Gladstone is situated between the between the two river mouths lies the deep water harbour for which the city owes its existence.

The HM Bark Endeavour, under the command of James Cook, sailed by the entrance to Gladstone Harbour under the cover of darkness.

Matthew Flinders, during his 1801- 1803 circumnavigation of Australia, became the first recorded European to sight the harbour in August 1802.

A colony was eventually established at Port Curtis. Colonel George Barney's expedition was eventful. On January 25 1847, the Lord Auckland , carrying 87 soldiers and convicts, arrived off the southern entrance of Port Curtis and promptly ran aground on shoals off the southern tip of Facing Island.

The fledgling town was named after the British Statesman William Gladstone.

Gladstone is a classic ‘workers’ town that is clearly present to the visitor. Not quite polished on any front. Downtown no longer exists, with all significant retail having moved west.

The ‘old’ in Gladstone has given way to the modern and practical. Pleasingly there are efforts in place to protect the remaining heritage.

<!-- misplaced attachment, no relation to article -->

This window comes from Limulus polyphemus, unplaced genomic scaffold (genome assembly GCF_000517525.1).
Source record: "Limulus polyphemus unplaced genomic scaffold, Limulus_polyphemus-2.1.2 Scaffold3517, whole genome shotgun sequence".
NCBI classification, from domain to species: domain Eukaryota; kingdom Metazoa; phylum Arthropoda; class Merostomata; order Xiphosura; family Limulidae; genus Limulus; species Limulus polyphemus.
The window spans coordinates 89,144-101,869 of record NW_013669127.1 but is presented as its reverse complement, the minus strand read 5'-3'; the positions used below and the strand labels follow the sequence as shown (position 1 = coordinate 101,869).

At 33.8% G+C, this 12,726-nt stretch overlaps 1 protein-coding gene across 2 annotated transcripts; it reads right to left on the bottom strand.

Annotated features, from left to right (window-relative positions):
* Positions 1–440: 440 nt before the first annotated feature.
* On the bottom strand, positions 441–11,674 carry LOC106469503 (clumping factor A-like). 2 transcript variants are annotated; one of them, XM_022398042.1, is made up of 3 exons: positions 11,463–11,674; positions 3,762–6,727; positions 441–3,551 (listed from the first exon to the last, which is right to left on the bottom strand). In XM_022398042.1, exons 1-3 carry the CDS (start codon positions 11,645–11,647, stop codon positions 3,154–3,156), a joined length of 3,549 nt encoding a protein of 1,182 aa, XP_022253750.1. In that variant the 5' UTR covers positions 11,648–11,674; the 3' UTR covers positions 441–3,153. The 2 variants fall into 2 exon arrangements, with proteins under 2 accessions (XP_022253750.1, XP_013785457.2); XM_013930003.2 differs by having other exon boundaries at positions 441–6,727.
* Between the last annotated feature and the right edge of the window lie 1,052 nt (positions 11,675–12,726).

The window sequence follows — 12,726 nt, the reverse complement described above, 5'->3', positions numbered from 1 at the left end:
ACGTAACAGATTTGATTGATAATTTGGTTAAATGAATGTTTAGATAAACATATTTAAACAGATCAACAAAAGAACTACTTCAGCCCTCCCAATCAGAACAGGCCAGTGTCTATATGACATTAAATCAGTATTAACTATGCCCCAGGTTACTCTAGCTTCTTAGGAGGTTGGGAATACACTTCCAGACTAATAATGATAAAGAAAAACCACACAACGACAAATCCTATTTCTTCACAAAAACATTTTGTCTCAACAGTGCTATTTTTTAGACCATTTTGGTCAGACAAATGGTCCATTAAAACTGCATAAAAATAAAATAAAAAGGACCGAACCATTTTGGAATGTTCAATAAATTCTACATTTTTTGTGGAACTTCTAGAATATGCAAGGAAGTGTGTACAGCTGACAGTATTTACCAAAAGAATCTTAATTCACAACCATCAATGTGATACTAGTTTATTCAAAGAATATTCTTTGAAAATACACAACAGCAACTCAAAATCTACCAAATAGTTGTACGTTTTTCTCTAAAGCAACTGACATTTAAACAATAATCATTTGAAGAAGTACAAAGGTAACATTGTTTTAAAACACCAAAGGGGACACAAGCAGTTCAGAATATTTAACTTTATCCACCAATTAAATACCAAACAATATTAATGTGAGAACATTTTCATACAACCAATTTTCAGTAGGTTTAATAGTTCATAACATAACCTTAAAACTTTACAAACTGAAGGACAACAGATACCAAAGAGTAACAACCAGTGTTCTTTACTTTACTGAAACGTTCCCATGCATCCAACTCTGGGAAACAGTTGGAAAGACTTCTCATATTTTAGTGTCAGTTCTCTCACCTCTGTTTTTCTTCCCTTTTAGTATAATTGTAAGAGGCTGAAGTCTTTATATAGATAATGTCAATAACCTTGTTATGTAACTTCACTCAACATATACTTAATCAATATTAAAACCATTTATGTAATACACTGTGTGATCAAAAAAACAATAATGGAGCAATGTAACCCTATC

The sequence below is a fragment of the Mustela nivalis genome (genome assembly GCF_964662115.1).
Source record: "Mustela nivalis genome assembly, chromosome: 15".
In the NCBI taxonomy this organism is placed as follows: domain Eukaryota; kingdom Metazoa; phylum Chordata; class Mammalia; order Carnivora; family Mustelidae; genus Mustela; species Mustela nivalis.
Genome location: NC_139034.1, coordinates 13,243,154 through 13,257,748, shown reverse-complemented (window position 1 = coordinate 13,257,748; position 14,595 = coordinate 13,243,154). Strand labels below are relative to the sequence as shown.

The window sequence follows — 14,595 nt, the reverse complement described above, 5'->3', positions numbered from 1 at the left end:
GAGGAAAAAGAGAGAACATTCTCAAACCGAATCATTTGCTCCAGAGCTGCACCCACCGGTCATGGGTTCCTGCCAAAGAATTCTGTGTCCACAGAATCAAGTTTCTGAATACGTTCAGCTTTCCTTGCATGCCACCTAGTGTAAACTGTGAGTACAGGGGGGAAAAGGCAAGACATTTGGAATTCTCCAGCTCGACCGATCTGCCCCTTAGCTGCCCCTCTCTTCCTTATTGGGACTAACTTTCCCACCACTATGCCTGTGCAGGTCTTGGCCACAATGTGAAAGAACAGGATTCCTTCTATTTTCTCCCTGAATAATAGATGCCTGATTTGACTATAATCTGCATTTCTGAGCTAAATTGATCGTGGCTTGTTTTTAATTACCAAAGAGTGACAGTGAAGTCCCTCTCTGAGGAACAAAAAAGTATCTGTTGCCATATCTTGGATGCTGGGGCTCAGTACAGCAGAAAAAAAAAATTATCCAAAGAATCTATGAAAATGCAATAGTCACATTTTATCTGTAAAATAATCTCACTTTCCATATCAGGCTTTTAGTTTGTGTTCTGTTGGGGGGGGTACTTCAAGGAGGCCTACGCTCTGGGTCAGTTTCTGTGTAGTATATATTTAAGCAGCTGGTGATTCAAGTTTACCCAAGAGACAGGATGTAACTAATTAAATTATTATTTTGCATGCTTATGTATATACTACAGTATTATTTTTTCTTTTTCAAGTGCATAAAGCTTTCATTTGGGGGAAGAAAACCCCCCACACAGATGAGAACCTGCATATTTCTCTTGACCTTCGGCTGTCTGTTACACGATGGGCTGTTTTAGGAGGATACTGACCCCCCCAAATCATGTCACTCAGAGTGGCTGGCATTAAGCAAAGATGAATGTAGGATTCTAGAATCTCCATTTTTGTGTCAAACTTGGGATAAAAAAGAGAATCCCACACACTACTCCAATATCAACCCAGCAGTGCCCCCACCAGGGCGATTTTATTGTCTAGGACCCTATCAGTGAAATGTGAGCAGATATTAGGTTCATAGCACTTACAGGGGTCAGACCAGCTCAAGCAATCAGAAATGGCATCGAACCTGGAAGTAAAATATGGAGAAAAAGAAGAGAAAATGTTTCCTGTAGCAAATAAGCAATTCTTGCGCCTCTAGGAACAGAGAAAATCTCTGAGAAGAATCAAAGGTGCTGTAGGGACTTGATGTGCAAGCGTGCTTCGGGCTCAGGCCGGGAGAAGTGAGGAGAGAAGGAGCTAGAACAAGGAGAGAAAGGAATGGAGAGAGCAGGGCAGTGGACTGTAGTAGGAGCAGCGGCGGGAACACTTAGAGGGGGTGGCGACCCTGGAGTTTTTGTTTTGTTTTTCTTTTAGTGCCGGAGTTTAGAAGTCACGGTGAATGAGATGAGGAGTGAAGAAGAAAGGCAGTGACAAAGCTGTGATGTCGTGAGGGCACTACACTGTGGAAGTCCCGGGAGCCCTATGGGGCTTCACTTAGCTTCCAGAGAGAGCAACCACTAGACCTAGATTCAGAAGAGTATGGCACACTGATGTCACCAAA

The Gladstone War Memorial is of the modern design.

The Maritime Museum is in its infancy and has restricted entry.

The Churches of Gladstone are of the modern era. The Catholic and Anglican are nice structures.

Old pubs have given way to the modern design.

Gladstone has a lot to offer and it is important for the visitor to allow ample time (days) to enjoy.

Heritage diary




Fireplace Dump Station
General Store Bottled Gas
Internet Caravan
Camping 4WD
Kitchen Facilities Disabled access
Laundry Toilets
Campervans Accommodation
Meals Airport
Pets Allowed Boat Ramp
Telephone Picnic Area
Roadside Rest Area Electricity
Scenic Swimming
Tap water   Thermal Area
Stream Water   Walking tracks
Rotary Club Lions Club
Gymnasium Gardens
Winery Whitewater Rafting
Surfing   Skydiving
Skiing Scenic Flights
Postal Service Police
Movie Location   Mountain Biking
Kayaking   Jet Boating
Information Hospital
Hang Gliding Golf Course